Inhibition of aldehyde dehydrogenase-2 suppresses cocaine seeking by generating THP, a cocaine use–dependent inhibitor of dopamine synthesis

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  • An Addendum to this article was published on 04 February 2011

Abstract

There is no effective treatment for cocaine addiction despite extensive knowledge of the neurobiology of drug addiction1,2,3,4. Here we show that a selective aldehyde dehydrogenase-2 (ALDH-2) inhibitor, ALDH2i, suppresses cocaine self-administration in rats and prevents cocaine- or cue-induced reinstatement in a rat model of cocaine relapse-like behavior. We also identify a molecular mechanism by which ALDH-2 inhibition reduces cocaine-seeking behavior: increases in tetrahydropapaveroline (THP) formation due to inhibition of ALDH-2 decrease cocaine-stimulated dopamine production and release in vitro and in vivo. Cocaine increases extracellular dopamine concentration, which activates dopamine D2 autoreceptors to stimulate cAMP-dependent protein kinase A (PKA) and protein kinase C (PKC) in primary ventral tegmental area (VTA) neurons. PKA and PKC phosphorylate and activate tyrosine hydroxylase, further increasing dopamine synthesis in a positive-feedback loop. Monoamine oxidase converts dopamine to 3,4-dihydroxyphenylacetaldehyde (DOPAL), a substrate for ALDH-2. Inhibition of ALDH-2 enables DOPAL to condense with dopamine to form THP in VTA neurons. THP selectively inhibits phosphorylated (activated) tyrosine hydroxylase to reduce dopamine production via negative-feedback signaling. Reducing cocaine- and craving-associated increases in dopamine release seems to account for the effectiveness of ALDH2i in suppressing cocaine-seeking behavior. Selective inhibition of ALDH-2 may have therapeutic potential for treating human cocaine addiction and preventing relapse.

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Figure 1: ALDH2i reduces intravenous cocaine self-administration, cocaine-primed or cue-induced reinstatement and methamphetamine-induced reinstatement in Sprague Dawley rats.
Figure 2: ALDH2i decreases cocaine-induced dopamine (DA) production and increases THP abundance in PC12 cells.
Figure 3: Cocaine activates PKA and PKC to phosphorylate tyrosine hydroxylase and increase dopamine production in VTA neurons.
Figure 4: ALDH2i increases THP production to inhibit tyrosine hydroxylase activity and decrease dopamine production in VTA in cocaine-addicted rats.

Change history

  • 26 August 2010

     In the version of this article initially published online, Zhan Jiang's name was incorrectly spelled as Zhang Jiang. The error has been corrected for the print, PDF and HTML versions of this article.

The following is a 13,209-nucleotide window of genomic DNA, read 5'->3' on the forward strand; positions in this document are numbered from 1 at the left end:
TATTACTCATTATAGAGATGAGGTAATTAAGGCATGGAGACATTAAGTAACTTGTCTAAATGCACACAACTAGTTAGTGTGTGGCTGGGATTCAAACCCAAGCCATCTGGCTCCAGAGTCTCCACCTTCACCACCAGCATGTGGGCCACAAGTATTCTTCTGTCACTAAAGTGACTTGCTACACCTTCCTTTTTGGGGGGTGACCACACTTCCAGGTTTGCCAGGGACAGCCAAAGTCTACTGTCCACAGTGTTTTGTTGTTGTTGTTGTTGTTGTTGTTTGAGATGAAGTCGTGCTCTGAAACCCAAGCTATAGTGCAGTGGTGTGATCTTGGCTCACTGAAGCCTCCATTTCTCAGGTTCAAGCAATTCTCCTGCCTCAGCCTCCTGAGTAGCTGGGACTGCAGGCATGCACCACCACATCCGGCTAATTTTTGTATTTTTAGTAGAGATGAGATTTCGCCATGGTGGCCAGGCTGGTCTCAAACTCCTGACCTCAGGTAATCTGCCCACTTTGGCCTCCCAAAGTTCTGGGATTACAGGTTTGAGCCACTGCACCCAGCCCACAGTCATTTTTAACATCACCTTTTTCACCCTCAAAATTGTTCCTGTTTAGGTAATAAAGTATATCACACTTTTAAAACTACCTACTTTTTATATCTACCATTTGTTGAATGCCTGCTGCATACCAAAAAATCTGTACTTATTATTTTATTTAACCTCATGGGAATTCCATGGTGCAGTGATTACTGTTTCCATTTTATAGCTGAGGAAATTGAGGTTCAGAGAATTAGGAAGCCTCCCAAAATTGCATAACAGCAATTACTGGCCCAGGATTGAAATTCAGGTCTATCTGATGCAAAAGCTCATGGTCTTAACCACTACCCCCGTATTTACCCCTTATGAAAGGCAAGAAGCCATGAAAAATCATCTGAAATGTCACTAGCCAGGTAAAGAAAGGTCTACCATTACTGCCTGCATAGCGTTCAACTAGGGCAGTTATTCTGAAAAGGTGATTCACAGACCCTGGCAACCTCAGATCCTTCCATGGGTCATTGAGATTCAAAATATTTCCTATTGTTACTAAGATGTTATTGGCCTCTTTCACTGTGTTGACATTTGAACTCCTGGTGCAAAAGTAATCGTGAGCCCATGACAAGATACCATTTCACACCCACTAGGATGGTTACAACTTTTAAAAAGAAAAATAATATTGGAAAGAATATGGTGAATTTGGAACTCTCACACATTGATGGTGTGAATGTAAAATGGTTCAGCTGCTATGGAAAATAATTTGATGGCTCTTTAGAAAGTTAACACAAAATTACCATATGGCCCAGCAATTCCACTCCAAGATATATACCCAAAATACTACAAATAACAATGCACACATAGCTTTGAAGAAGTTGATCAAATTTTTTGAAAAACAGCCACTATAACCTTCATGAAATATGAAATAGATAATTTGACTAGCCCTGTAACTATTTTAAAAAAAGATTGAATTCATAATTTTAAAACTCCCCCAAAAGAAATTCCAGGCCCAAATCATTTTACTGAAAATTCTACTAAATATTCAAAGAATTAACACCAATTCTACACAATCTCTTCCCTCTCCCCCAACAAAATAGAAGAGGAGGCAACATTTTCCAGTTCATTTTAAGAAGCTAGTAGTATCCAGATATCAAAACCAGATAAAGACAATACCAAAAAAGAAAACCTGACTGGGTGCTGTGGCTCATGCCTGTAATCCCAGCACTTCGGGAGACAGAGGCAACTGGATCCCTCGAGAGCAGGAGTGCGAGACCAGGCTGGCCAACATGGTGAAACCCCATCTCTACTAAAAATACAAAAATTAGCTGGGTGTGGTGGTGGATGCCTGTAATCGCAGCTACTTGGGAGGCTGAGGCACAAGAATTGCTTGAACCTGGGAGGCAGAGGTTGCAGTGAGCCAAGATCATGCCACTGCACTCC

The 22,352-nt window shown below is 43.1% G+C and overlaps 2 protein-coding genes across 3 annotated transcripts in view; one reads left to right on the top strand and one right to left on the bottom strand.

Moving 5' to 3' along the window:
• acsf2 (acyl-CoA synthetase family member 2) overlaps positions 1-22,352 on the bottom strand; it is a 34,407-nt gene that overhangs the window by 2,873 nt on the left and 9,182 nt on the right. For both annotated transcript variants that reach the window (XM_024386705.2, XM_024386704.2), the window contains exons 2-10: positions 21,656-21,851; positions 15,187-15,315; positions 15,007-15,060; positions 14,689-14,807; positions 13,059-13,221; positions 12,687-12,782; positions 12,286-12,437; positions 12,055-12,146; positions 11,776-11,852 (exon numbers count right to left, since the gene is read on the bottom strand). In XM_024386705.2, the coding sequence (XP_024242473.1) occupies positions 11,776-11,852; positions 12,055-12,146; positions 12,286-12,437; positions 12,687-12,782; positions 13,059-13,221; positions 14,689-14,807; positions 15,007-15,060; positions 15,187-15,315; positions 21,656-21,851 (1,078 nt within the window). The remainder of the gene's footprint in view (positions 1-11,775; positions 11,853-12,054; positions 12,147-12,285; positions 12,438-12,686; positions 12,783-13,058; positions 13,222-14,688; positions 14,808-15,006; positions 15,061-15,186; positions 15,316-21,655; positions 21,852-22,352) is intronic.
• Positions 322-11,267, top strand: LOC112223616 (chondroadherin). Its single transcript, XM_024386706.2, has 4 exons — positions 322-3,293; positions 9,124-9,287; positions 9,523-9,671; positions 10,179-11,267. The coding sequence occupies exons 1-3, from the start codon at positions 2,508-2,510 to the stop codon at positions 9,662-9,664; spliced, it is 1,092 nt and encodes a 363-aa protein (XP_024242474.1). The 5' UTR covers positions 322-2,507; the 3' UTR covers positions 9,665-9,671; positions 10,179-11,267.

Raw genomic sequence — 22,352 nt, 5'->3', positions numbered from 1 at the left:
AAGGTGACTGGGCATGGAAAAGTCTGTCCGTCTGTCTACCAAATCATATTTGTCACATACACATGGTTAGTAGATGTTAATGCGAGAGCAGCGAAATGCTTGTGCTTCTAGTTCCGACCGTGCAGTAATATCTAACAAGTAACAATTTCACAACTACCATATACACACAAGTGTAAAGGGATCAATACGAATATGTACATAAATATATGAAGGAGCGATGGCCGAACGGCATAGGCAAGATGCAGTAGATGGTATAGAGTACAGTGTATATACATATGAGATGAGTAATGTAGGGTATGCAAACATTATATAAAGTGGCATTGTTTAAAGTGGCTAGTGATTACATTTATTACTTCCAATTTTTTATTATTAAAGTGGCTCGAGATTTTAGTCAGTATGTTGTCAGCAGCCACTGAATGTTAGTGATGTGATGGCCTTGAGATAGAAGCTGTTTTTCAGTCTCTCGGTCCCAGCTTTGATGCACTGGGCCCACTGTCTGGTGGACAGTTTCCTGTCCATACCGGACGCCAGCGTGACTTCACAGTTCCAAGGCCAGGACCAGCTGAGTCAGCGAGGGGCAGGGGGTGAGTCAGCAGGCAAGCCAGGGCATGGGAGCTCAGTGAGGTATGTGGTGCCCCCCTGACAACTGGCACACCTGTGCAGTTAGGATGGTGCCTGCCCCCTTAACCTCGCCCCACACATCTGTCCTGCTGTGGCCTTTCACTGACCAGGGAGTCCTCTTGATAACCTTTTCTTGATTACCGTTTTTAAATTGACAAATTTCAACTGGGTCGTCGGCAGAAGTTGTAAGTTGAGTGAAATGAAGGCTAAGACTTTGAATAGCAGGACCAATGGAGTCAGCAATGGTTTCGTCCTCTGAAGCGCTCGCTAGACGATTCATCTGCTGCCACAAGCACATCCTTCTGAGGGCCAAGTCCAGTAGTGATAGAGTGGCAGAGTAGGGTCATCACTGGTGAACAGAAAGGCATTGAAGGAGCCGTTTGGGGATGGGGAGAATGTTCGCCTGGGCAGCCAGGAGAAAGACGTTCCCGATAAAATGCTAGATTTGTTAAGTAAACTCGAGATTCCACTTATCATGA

• 13 January 2010

     Nature Medicine has become aware that CVT-10216, the selective ALDH-2 inhibitor originally reported in this study, is not available from Gilead Sciences, the institution to which the corresponding author of the paper is affiliated. We wish to alert our readers of this situation, as it contravenes our editorial policy on material sharing (http://www.nature.com/authors/editorial_policies/availability.html).

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Acknowledgements

We thank W.M. Keung for valuable discussions, G. Koob and M. Miles for critical reading of the manuscript, A. Dinkins and K. Wischerath for animal training and D. Soohoo for preparation of the ALDH2i formulation.

Author information

L.Y. and I.D. designed and supervised the project, analyzed the data and wrote the manuscript. P.F. designed, carried out and analyzed molecular and cell biology studies. M.A. designed, performed and analyzed behavioral studies. Z.J. performed the cell biology experiments. M.F.O. carried out cocaine dose-response experiments. J.Z. and team synthesized CVT-10216. K.L. supervised and H.-L.S. and N.C. performed mass spectrometric analysis of in vitro dopamine and THP. J.L. and H.-Y.K. developed a mass spectrometric analysis method for dopamine and THP and determined their in vivo abundance. J.S. contributed to design and review of PC12 data. B.B. contributed to design and review of in vivo data.

Correspondence to Lina Yao.

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The authors declare no competing financial interests.

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